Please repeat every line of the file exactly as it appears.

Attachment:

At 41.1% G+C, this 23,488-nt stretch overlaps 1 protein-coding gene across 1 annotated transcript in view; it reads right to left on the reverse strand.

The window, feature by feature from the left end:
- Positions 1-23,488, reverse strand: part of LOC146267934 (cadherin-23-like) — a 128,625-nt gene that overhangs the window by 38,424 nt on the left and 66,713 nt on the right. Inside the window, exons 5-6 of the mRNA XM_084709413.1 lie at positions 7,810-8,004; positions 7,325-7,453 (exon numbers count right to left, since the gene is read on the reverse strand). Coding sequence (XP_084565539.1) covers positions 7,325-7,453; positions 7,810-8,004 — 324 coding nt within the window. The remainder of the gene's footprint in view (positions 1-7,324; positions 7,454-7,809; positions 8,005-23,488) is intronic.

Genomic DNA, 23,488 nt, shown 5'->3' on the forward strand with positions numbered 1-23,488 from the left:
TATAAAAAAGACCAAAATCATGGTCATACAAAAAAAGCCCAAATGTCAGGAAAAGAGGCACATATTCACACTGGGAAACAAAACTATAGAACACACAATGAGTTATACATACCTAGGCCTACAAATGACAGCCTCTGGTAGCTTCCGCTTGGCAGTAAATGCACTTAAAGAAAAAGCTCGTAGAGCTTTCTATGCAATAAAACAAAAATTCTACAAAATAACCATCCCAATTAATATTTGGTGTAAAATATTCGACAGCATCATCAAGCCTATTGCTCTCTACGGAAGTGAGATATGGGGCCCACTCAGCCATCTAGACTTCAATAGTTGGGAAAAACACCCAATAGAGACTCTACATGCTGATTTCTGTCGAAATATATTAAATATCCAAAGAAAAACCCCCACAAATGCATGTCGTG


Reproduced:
At 41.1% G+C, this 23,488-nt stretch overlaps 1 protein-coding gene across 1 annotated transcript in view; it reads right to left on the reverse strand.

The window, feature by feature from the left end:
- Positions 1-23,488, reverse strand: part of LOC146267934 (cadherin-23-like) — a 128,625-nt gene that overhangs the window by 38,424 nt on the left and 66,713 nt on the right. Inside the window, exons 5-6 of the mRNA XM_084709413.1 lie at positions 7,810-8,004; positions 7,325-7,453 (exon numbers count right to left, since the gene is read on the reverse strand). Coding sequence (XP_084565539.1) covers positions 7,325-7,453; positions 7,810-8,004 — 324 coding nt within the window. The remainder of the gene's footprint in view (positions 1-7,324; positions 7,454-7,809; positions 8,005-23,488) is intronic.

Genomic DNA, 23,488 nt, shown 5'->3' on the forward strand with positions numbered 1-23,488 from the left:
TATAAAAAAGACCAAAATCATGGTCATACAAAAAAAGCCCAAATGTCAGGAAAAGAGGCACATATTCACACTGGGAAACAAAACTATAGAACACACAATGAGTTATACATACCTAGGCCTACAAATGACAGCCTCTGGTAGCTTCCGCTTGGCAGTAAATGCACTTAAAGAAAAAGCTCGTAGAGCTTTCTATGCAATAAAACAAAAATTCTACAAAATAACCATCCCAATTAATATTTGGTGTAAAATATTCGACAGCATCATCAAGCCTATTGCTCTCTACGGAAGTGAGATATGGGGCCCACTCAGCCATCTAGACTTCAATAGTTGGGAAAAACACCCAATAGAGACTCTACATGCTGATTTCTGTCGAAATATATTAAATATCCAAAGAAAAACCCCCACAAATGCATGTCGTG